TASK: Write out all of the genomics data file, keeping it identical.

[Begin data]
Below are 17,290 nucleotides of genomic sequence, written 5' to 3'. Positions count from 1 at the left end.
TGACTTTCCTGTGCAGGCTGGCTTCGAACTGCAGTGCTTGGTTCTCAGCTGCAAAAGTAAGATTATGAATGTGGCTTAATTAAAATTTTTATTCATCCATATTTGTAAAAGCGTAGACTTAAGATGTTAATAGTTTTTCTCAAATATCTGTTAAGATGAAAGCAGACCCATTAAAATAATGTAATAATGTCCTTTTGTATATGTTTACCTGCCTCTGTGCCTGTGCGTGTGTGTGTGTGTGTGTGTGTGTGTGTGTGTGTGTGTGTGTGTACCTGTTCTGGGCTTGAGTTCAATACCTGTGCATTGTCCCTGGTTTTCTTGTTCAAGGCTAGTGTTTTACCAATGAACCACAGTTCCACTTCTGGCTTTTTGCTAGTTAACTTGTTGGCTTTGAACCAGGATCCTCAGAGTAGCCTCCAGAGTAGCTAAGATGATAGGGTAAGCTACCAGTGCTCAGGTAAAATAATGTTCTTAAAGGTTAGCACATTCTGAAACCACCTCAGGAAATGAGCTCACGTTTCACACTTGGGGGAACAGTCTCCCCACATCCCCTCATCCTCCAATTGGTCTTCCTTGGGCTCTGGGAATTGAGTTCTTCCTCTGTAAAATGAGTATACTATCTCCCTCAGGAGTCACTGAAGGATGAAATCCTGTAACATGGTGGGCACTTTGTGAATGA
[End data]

Below are 17,290 nucleotides of genomic sequence, written 5' to 3'. Positions count from 1 at the left end.
TGACTTTCCTGTGCAGGCTGGCTTCGAACTGCAGTGCTTGGTTCTCAGCTGCAAAAGTAAGATTATGAATGTGGCTTAATTAAAATTTTTATTCATCCATATTTGTAAAAGCGTAGACTTAAGATGTTAATAGTTTTTCTCAAATATCTGTTAAGATGAAAGCAGACCCATTAAAATAATGTAATAATGTCCTTTTGTATATGTTTACCTGCCTCTGTGCCTGTGCGTGTGTGTGTGTGTGTGTGTGTGTGTGTGTGTGTGTGTGTGTGTACCTGTTCTGGGCTTGAGTTCAATACCTGTGCATTGTCCCTGGTTTTCTTGTTCAAGGCTAGTGTTTTACCAATGAACCACAGTTCCACTTCTGGCTTTTTGCTAGTTAACTTGTTGGCTTTGAACCAGGATCCTCAGAGTAGCCTCCAGAGTAGCTAAGATGATAGGGTAAGCTACCAGTGCTCAGGTAAAATAATGTTCTTAAAGGTTAGCACATTCTGAAACCACCTCAGGAAATGAGCTCACGTTTCACACTTGGGGGAACAGTCTCCCCACATCCCCTCATCCTCCAATTGGTCTTCCTTGGGCTCTGGGAATTGAGTTCTTCCTCTGTAAAATGAGTATACTATCTCCCTCAGGAGTCACTGAAGGATGAAATCCTGTAACATGGTGGGCACTTTGTGAATGA